This Fed Day was an unusual experience: I was in Dubai, which meant the Open Market Committee announcement came at 11 p.m., and the press conference that followed didn't end until after midnight. The time difference provided an unusual sense of distance from the often frantic atmosphere that typically follows a policy announcement by the world’s most powerful central bank.
This more detached feeling triggered some interesting thoughts about the challenges facing the high-frequency financial media and its coverage.
The initial market reaction to the Fed's policy announcement was understandably muted. The 25-basis-point interest-rate hike had been highly anticipated by the vast majority of market participants and observers. And although the FOMC's signal that it would raise rates three times rather than twice in 2017 wasn't expected by some, the reason for the change was soon determined to be marginal.
As a result, commentators quickly dismissed the meeting as a non-event. Indeed, with the central bank essentially validating previous market moves, financial television networks appeared inclined to leave the Fed story behind and focus instead on President-elect Donald Trump's meeting with the chief executives of major technology companies.
The news conference by Fed Chair Janet Yellen that followed changed all that. She suggested that the central bank was shifting, slowly and carefully, to a policy stance that was less dovish. That, I would suggest, goes somewhat beyond the Fed being just data-dependent.
Although she emphasized she wasn't in the business of giving the Trump administration policy advice, Yellen’s carefully crafted responses suggested that the Fed was trying to internalize the signals from the president-elect and his team that they would pursue a more active fiscal policy. Also, in response to questions about a speech she delivered in Boston in October, she appeared to walk back her eye-catching statement about the desirability of "running a high-pressure economy."
That's when markets started moving, and the financial commentary needed to evolve accordingly.
The dollar appreciated markedly, approaching index highs not seen since 2003. Yields on Treasuries moved aggressively higher, increasing what already was an unusual large differential with their German counterparts in particular.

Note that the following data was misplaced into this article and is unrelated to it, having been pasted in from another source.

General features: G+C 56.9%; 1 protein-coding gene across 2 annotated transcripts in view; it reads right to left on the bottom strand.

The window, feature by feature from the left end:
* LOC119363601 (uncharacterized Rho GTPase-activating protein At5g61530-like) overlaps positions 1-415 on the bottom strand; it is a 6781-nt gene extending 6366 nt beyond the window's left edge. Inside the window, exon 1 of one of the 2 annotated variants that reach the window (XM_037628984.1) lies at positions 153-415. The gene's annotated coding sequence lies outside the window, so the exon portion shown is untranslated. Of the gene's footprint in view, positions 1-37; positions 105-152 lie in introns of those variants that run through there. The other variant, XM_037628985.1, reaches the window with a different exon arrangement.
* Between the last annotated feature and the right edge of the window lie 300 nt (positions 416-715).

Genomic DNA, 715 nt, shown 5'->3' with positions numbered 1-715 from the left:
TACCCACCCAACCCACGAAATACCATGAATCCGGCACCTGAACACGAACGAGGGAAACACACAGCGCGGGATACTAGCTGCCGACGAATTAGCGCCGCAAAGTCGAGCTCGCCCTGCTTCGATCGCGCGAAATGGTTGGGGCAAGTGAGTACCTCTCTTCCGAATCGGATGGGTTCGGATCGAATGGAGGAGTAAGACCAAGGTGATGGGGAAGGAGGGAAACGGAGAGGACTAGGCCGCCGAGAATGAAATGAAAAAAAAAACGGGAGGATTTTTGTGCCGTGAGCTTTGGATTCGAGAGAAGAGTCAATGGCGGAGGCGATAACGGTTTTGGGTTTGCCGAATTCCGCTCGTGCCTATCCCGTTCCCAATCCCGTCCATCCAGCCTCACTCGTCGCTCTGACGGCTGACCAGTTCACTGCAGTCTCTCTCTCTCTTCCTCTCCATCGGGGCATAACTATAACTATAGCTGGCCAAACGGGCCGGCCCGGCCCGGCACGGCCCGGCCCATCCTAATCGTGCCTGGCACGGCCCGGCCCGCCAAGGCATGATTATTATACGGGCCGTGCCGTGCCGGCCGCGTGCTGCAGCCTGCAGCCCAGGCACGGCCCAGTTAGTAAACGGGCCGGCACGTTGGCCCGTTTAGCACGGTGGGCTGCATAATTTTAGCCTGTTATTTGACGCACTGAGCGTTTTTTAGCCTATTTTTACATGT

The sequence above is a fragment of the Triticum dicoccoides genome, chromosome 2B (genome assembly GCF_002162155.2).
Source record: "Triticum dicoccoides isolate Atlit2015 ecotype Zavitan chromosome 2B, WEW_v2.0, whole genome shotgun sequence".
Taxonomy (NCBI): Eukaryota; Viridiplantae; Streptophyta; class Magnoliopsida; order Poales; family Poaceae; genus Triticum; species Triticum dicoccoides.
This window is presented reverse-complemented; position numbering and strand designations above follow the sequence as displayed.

But as television reporters tried to catch up with the change in market sentiment, they ignored what could be an important factor for determining the role of the Fed in 2017: the extent and consequences of the U.S. central bank's divergence with the policies of other systemically important central banks, particularly the European Central Bank and the Bank of Japan.
Greater policy divergence -- with the U.S. tightening its monetary stance and loosening its fiscal one, even as other advanced countries pursue the opposite policy mix -- would place substantial further appreciation pressures on the dollar. Together with higher interest rates, this would tighten financial conditions and risk fueling a protectionist rhetoric that, at least for now, has taken a back seat.
Ultimately such circumstances leave two choices: either the U.S. would pull other countries (and Germany in particular) into a more active fiscal-policy stance, or U.S. growth would be pulled down in the context of a higher risk of trade protectionism -- though neither the Fed nor the commentators are paying much attention to that, at least for now.
Mohamed A. El-Erian is a Bloomberg View columnist. He is the chief economic adviser at Allianz SE and chairman of the President’s Global Development Council, and he was chief executive and co-chief investment officer of Pimco. His books include “The Only Game in Town: Central Banks, Instability and Avoiding the Next Collapse.”
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